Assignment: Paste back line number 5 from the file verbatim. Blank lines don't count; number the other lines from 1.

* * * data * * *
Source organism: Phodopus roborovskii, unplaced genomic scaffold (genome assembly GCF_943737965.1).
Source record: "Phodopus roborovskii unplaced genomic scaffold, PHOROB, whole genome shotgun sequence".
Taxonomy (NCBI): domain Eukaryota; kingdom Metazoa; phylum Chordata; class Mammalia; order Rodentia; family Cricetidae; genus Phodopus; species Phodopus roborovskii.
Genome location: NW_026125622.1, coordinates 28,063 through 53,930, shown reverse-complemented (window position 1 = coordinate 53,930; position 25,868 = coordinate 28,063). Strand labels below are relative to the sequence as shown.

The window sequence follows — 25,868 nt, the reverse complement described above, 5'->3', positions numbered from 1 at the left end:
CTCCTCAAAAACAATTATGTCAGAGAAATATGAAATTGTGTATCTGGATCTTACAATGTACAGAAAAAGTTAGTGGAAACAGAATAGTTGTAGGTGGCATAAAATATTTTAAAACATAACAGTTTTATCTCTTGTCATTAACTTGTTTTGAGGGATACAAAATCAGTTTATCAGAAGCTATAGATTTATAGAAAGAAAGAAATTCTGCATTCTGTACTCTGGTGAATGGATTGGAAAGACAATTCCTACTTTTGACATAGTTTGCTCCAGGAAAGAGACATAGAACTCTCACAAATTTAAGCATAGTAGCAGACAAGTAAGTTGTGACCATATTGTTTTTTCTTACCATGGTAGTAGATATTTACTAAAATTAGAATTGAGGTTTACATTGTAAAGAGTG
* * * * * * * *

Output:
The window sequence follows — 25,868 nt, the reverse complement described above, 5'->3', positions numbered from 1 at the left end: